It is this tendency, at least in part, that prompted many Democrats cave on crucial issues: such as voting to give Bush authority to invade Iraq in 2002, or to vote for the Military Commissions Act (I’m looking at you Sherrod Brown). This cautious and weak behavior was on display last week when both Barack Obama and Hillary Clinton needed a full day to decide if they could say homosexuality is not immoral.
This approach no doubt has been behind the Democrats inability to seriously approach the issue of impeachment. For most on the left it seems like a no brainier. Bush, and members of his administration, have unambiguously committed several impeachable offenses: manipulating intelligence to go to war, abuse of power with the excessive use signing statements, institutionalizing torture, spying on Americans, outing a CIA agent and firing federal prosecutors for political gain.
The simple role of Congress in providing a check on executive power should be enough, but the Democrats have shown time and time again that are less concerned with protecting the Constitution than they are with winning elections. So it is this spirit that I make the case for impeachment through the lens of cold political calculation.
Polls, though few in number, show that a good portion of the country is open to impeachment. 42 percent of Americans said they would support impeaching the president “if it were proved that he had misled the nation about his reasons for going to War in Iraq,” according to a Zogby poll done in June. This is substantially higher than public support for the Clinton impeachment.
According to an LA Times/Bloomberg poll from early last year, 39 percent of the country would consider it an impeachable offense "[i]f a congressional investigation finds that George W. Bush broke the law when he authorized government agencies to use electronic surveillance to monitor American citizens without a court warrant." The poll also concluded that 57 percent of Americans wants Congress to "hold hearings to investigate the legality” of the NSA program.
And since these polls were done trust in President Bush has dwindled dramatically. His approval ratings have plummeted, support for the war has evaporated, and further scandals (including one resulting in conviction ) have filled the news hole. The public is angry; there is every reason to believe that support for impeachment has only risen along with this anger.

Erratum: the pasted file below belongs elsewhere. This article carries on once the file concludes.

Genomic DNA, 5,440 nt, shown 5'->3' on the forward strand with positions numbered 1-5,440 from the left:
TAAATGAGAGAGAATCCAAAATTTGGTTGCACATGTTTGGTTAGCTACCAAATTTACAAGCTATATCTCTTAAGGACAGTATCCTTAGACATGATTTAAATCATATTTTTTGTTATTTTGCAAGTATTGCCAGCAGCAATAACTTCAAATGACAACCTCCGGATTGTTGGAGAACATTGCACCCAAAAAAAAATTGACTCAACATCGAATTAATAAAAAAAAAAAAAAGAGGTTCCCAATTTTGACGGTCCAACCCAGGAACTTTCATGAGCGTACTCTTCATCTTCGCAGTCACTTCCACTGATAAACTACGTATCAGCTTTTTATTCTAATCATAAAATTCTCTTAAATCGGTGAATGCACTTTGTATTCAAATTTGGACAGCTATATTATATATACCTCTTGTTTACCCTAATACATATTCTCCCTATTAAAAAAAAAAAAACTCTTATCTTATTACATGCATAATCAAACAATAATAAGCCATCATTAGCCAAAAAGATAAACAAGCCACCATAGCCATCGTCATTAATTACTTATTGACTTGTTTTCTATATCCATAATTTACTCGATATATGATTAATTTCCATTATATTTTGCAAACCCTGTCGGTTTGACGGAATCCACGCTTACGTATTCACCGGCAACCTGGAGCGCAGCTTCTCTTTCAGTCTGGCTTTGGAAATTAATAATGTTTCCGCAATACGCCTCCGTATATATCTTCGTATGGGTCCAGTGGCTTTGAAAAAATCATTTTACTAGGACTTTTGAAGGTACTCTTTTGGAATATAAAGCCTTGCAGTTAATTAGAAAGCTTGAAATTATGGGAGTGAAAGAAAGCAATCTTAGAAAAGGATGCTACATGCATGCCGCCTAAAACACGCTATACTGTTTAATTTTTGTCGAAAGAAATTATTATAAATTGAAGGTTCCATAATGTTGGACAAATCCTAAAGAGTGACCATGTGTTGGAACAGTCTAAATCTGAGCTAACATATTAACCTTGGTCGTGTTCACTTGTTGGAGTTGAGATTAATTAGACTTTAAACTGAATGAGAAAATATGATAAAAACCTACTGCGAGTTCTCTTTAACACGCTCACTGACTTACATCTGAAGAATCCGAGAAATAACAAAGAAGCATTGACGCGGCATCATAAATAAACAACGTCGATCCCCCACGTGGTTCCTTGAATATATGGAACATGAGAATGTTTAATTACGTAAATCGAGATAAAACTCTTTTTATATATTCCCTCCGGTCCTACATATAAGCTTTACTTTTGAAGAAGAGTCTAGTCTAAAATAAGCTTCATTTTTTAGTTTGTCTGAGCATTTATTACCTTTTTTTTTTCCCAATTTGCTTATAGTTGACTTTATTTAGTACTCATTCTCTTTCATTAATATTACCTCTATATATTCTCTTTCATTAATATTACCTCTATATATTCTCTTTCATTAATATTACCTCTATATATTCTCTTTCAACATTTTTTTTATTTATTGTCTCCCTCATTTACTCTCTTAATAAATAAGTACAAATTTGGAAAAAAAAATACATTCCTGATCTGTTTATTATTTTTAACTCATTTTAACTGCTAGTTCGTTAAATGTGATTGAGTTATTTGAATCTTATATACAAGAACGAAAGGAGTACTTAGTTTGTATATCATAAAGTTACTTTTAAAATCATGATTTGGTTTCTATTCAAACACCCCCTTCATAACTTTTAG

Moreover, those who are opposed or unsure about impeachment, may well be convinced if the high crimes and misdemeanors of the Bush Administration are laid out to the public everyday.
Sure the Republicans may fend off the attack President Bush may well remain in office until Jan. 2009 anyway. But the endeavor would still be a huge success: it would enlighten the American people, and permanently put the horrible misdeeds of the President and his cohorts into the congressional record. And it goes without saying that the grassroots base of the party would be energized by the process.
Can you even envision a scenario in which an on-the-fence voter would feel more compelled to vote Republican in 2008 out of anger at the Democrats for using this maneuver? History certainly would not add credence to that theory. In the case of Clinton, the Republicans did quite swimmingly in the following elections, earning a monolithic voice in government after repeated successes in 2000, 2002 and 2004. The first presidential election after the Nixon resignation was a victory by Jimmy Carter. And even going back to the 19th century, it was again the opposition party that won the presidency following the Andrew Johnson impeachment proceedings.
Some argue that this would serve as a “distraction” and prevent Democrats from pursuing other goals. However, between Bush’s veto power, and a closely divided senate, bold legislation is doomed to fail anyway -- especially given Joe Lieberman’s love affair with the GOP.
Will they take advantage of the opportunity?